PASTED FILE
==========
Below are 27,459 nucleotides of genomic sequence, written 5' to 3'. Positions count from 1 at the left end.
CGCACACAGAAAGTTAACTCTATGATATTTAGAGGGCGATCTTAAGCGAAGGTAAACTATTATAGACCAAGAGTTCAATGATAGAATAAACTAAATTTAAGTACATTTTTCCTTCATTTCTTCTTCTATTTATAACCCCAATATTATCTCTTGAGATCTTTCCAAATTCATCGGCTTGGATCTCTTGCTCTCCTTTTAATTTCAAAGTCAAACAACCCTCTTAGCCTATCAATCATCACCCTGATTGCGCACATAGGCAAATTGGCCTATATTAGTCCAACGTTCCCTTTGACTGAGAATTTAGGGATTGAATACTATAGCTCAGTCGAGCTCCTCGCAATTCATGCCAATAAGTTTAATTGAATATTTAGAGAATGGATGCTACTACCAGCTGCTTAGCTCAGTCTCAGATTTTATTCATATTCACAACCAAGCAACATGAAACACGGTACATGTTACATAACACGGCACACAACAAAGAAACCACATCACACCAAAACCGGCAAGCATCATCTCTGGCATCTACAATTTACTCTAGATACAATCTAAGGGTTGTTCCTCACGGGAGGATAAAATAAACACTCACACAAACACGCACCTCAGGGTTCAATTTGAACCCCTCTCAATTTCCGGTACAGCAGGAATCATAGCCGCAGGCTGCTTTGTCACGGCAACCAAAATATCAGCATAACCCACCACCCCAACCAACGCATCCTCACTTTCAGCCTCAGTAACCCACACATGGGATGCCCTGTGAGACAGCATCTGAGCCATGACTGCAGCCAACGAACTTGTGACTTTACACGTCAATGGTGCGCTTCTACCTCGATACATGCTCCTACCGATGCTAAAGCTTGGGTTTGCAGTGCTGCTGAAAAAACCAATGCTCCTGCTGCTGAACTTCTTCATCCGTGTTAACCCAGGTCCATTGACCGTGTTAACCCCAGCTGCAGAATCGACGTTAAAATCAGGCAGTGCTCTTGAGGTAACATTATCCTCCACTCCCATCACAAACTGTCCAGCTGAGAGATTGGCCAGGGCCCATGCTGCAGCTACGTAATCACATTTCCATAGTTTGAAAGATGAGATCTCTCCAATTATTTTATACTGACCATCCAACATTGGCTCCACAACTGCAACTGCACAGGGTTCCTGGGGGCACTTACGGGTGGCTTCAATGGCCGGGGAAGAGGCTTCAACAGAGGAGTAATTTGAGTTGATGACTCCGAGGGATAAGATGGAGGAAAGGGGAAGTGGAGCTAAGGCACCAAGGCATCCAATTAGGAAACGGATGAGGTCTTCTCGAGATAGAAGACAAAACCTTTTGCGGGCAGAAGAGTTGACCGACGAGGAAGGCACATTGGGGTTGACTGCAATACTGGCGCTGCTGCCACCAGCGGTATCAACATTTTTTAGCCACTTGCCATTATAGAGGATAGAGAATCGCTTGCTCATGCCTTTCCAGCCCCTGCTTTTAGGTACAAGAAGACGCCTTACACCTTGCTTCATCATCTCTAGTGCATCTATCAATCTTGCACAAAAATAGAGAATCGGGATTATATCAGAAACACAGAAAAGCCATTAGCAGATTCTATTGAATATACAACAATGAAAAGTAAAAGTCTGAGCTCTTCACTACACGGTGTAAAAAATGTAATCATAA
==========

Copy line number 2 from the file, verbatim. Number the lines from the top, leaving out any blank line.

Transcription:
CGCACACAGAAAGTTAACTCTATGATATTTAGAGGGCGATCTTAAGCGAAGGTAAACTATTATAGACCAAGAGTTCAATGATAGAATAAACTAAATTTAAGTACATTTTTCCTTCATTTCTTCTTCTATTTATAACCCCAATATTATCTCTTGAGATCTTTCCAAATTCATCGGCTTGGATCTCTTGCTCTCCTTTTAATTTCAAAGTCAAACAACCCTCTTAGCCTATCAATCATCACCCTGATTGCGCACATAGGCAAATTGGCCTATATTAGTCCAACGTTCCCTTTGACTGAGAATTTAGGGATTGAATACTATAGCTCAGTCGAGCTCCTCGCAATTCATGCCAATAAGTTTAATTGAATATTTAGAGAATGGATGCTACTACCAGCTGCTTAGCTCAGTCTCAGATTTTATTCATATTCACAACCAAGCAACATGAAACACGGTACATGTTACATAACACGGCACACAACAAAGAAACCACATCACACCAAAACCGGCAAGCATCATCTCTGGCATCTACAATTTACTCTAGATACAATCTAAGGGTTGTTCCTCACGGGAGGATAAAATAAACACTCACACAAACACGCACCTCAGGGTTCAATTTGAACCCCTCTCAATTTCCGGTACAGCAGGAATCATAGCCGCAGGCTGCTTTGTCACGGCAACCAAAATATCAGCATAACCCACCACCCCAACCAACGCATCCTCACTTTCAGCCTCAGTAACCCACACATGGGATGCCCTGTGAGACAGCATCTGAGCCATGACTGCAGCCAACGAACTTGTGACTTTACACGTCAATGGTGCGCTTCTACCTCGATACATGCTCCTACCGATGCTAAAGCTTGGGTTTGCAGTGCTGCTGAAAAAACCAATGCTCCTGCTGCTGAACTTCTTCATCCGTGTTAACCCAGGTCCATTGACCGTGTTAACCCCAGCTGCAGAATCGACGTTAAAATCAGGCAGTGCTCTTGAGGTAACATTATCCTCCACTCCCATCACAAACTGTCCAGCTGAGAGATTGGCCAGGGCCCATGCTGCAGCTACGTAATCACATTTCCATAGTTTGAAAGATGAGATCTCTCCAATTATTTTATACTGACCATCCAACATTGGCTCCACAACTGCAACTGCACAGGGTTCCTGGGGGCACTTACGGGTGGCTTCAATGGCCGGGGAAGAGGCTTCAACAGAGGAGTAATTTGAGTTGATGACTCCGAGGGATAAGATGGAGGAAAGGGGAAGTGGAGCTAAGGCACCAAGGCATCCAATTAGGAAACGGATGAGGTCTTCTCGAGATAGAAGACAAAACCTTTTGCGGGCAGAAGAGTTGACCGACGAGGAAGGCACATTGGGGTTGACTGCAATACTGGCGCTGCTGCCACCAGCGGTATCAACATTTTTTAGCCACTTGCCATTATAGAGGATAGAGAATCGCTTGCTCATGCCTTTCCAGCCCCTGCTTTTAGGTACAAGAAGACGCCTTACACCTTGCTTCATCATCTCTAGTGCATCTATCAATCTTGCACAAAAATAGAGAATCGGGATTATATCAGAAACACAGAAAAGCCATTAGCAGATTCTATTGAATATACAACAATGAAAAGTAAAAGTCTGAGCTCTTCACTACACGGTGTAAAAAATGTAATCATAA